startup failure rates
Image courtesy of Profit from Tech

Don’t love your business anymore?

If you don’t love your business anymore, there are things you can do to help find your love and drive the success of your business. Here are a few.

Look to your passions

You may find your life changed or maybe it’s something in the economy or with consumers that makes your business life so challenging you don’t love your business anymore. Sometimes your lack of motivation is a temporary thing because of external circumstances such as illness or stress that make it harder to love your business, but if your passions changed, you might find this the best time to look at the notion of pivoting your original idea. Or maybe you just need to give your project a little more time before pulling the plug for your success to reawaken your passion. If your passion did a complete 180 and you feel that you need to go back to something that really resonates with you, you now have the opportunity to start digging for those business ideas that you discarded earlier as a new direction for your business.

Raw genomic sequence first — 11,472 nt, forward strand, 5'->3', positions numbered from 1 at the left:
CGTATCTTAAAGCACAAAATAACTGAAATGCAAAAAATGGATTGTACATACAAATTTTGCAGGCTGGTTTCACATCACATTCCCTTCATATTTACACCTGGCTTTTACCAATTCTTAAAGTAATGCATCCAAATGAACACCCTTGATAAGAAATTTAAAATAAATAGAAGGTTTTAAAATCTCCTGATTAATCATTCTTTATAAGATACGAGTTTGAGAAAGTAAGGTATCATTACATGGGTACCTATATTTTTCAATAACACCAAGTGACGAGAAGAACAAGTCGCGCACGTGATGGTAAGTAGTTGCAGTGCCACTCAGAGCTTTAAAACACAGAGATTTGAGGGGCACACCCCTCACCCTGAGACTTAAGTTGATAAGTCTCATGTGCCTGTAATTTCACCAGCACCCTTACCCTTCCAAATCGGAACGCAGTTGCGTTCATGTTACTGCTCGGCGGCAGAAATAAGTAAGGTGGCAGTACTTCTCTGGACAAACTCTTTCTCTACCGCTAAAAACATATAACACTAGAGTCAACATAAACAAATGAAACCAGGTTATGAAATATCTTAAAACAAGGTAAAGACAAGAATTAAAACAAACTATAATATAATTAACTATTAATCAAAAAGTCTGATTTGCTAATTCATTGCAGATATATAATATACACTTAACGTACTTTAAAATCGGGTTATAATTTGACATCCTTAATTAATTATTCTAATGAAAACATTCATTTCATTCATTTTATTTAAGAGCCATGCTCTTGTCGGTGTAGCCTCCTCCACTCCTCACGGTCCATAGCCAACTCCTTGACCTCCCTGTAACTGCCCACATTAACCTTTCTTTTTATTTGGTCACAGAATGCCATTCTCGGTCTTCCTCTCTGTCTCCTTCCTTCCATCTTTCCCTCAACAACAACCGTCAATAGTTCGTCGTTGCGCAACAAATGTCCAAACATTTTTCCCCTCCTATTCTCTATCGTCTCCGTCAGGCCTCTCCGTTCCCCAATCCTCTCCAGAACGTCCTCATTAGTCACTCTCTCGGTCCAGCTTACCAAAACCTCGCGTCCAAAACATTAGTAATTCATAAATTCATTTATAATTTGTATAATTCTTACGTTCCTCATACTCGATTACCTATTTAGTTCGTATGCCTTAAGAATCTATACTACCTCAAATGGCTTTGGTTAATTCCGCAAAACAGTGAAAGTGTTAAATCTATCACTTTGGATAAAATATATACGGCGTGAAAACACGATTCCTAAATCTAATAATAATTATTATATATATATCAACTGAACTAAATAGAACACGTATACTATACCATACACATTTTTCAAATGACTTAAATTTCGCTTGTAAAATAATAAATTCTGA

If you were interested in running a wedding venue, now is the perfect time to learn more from potential competitors on how to run the business in a way that works for you. However, it is common for some sense of passion to dissipate under the day-to-day pressures of running your business, so don’t throw out a perfectly good idea too fast. We can rekindle your passion by taking a different perspective or sometimes by addressing underlying causes that underpin your frustrations. For instance, maybe hiring a manager or worker to take some of the stress off your shoulders will bring back your passion. Or, you might consider scaling back your business to something a little more manageable.